Court Declares Shi’ites Movement Terrorist Group
The Federal Government has obtained a court order to proscribe the Shiites’ organisation formally referred to as the Islamic Movement in Nigeria.
The Federal High Court in Abuja on Friday ordered the proscription of the Shiites’ movement as protests by the Islamic organisation rock Abuja.
Punch reports that Justice Nkeonye Maha issued the order in a ruling in which she also designated the activities of the Shiite organisation in any part of Nigeria “as acts of terrorism and illegality.”
The court restrained “any person or group of persons” from participating in any form of activities involving or concerning the IMN “under any name or platform” in Nigeria.
To complete the process of the proscription of the group, the court ordered the Attorney-General of the Federation “to publish the order proscribing the respondent (Islamic Movement in Nigeria) in the official gazette and two national dailies.”
The judge gave the order following an ex parte application by the Federal Government.
A copy of the ex parte application marked FHC/ABJ/CS/876/2019 which was sighted by Punch on Friday, was filed in the name of the ‘Attorney-General of the Federation.’
Justice Maha granted the four prayers contained in the application shortly after the Solicitor-General of the Federation and Permanent Secretary, Federal Ministry of Justice, Mr Dayo Apata, argued the application on Friday.
The IMN was the sole respondent to the application but the group was not represented by a lawyer on Friday since it was an ex parte hearing.
Ruling on Friday, the court made “a declaration that the activities of the respondent (Islamic Movement in Nigeria) in any part of Nigeria amounts to acts of terrorism and illegality.”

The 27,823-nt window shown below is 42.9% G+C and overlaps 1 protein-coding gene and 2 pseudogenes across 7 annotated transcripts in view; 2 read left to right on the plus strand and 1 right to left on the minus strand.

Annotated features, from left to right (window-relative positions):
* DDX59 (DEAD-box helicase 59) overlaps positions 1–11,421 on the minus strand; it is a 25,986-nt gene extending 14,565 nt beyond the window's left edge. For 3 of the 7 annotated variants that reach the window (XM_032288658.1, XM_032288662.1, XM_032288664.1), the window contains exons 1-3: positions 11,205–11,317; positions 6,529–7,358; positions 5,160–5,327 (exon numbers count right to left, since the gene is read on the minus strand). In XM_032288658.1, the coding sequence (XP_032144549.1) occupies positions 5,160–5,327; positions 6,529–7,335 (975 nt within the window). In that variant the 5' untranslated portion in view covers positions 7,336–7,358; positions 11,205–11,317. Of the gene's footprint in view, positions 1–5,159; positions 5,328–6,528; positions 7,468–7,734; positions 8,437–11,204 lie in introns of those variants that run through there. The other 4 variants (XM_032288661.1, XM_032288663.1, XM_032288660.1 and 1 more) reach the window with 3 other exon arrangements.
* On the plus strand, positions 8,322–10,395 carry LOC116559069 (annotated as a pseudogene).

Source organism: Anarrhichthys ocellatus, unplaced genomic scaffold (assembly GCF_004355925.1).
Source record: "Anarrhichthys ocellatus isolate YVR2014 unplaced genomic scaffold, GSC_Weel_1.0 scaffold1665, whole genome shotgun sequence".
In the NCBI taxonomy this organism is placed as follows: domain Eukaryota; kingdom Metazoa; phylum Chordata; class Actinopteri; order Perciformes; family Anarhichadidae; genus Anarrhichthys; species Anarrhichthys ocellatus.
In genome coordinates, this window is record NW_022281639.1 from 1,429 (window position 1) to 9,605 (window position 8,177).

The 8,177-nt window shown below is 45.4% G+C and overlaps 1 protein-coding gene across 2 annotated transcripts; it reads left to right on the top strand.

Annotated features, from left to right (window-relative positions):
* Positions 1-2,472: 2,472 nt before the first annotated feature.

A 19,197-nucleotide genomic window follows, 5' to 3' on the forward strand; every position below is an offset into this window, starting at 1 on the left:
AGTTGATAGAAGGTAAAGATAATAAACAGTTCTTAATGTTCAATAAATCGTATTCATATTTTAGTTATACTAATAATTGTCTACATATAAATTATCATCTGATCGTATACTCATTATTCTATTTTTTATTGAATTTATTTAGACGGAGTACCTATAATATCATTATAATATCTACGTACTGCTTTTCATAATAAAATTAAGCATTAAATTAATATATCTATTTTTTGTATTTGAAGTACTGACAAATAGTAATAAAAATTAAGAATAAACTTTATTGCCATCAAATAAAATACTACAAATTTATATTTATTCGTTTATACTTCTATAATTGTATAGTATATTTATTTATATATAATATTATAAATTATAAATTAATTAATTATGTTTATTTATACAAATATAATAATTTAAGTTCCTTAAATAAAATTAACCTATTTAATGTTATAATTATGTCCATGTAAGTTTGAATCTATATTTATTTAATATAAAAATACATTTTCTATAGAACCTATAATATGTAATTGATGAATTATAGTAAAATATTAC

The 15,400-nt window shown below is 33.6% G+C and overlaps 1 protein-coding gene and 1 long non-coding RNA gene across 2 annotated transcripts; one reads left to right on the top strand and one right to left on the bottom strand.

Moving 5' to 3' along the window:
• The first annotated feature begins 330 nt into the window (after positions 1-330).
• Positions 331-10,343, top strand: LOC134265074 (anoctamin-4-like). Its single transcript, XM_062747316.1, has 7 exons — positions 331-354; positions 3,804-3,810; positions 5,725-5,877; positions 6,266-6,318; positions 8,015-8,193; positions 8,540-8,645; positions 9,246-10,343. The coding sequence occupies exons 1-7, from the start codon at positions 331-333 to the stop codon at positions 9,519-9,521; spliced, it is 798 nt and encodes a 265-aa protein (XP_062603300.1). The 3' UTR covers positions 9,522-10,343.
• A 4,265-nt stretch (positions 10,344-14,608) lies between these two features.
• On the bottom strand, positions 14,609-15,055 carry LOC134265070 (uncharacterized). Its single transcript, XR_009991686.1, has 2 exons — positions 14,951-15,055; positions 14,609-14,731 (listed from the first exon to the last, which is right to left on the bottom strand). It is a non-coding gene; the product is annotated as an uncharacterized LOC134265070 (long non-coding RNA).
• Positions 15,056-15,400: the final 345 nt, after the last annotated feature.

The court said, “An order of this honourable court proscribing the existence and activities of the respondent (Islamic Movement in Nigeria) in any part of Nigeria, under whatever form or guise either in groups or as individuals by whatever names they are called.
“An order restraining any person or group of persons from participating in any manner whatsoever in any form of activities involving or concerning the prosecution of the collective intention or otherwise of the respondent (Islamic Movement in Nigeria) under any other name or platform howsoever called or described in any part of Nigeria.
“An order directing the applicant (the AGF) to publish the order proscribing the respondent (Islamic Movement in Nigeria) in the official gazette and two national dailies.”
The Federal Government had filed the application before the court on Thursday, barely 72 hours after a protest by members of the group in Abuja led to a bloody clash between them and the police.
The Deputy Commissioner of Police in charge of Operations, Federal Capital Territory Command, Usman Umar, and a Channels Television journalist, Precious Owolabi, died in the clash with many others injured and property destroyed.
The Shiites have for over two years been regularly taking to the streets particularly in Abuja to demand the release of their leader, Sheikh Ibrahim El-Zakzaky, and his wife, Zeenat.
The couple has been in the custody of the Department of State Services since December 2015 after a bloody clash between members of the group and soldiers in the convoy of the Chief of Army Staff, Lt.-Gen. Tukur Buratai, in Zaria, Kaduna State.
In the application for the proscription of the group, the Federal Government accused the group of carrying out coordinated violent protests in the country.
It alleged that the “aggressive activities” of members of the group had led to the loss of lives and destruction of private and public property in the Federal Capital Territory and other cities in northern Nigeria.
The Assistant Commissioner of Police in charge of Operations in the FCT Command, Nyinnaya Adiogu, who deposed to the affidavit filed in support of the application, also alleged that the Shiites engaged in series of illegal activities, “which are inimical to the corporate interest of the Federal Republic of Nigeria.”
Such activities, according to Adiogu, who said he was briefed by the Inspector-General of Police and the Solicitor-General of the Federation included setting up of a para-military guard called ‘HURRAS’.
The group was also accused of “nefarious activities”, murder, attacks on security agents and provocative preaching and hate speeches while working towards an agenda of creating an Islamic State in Nigeria.
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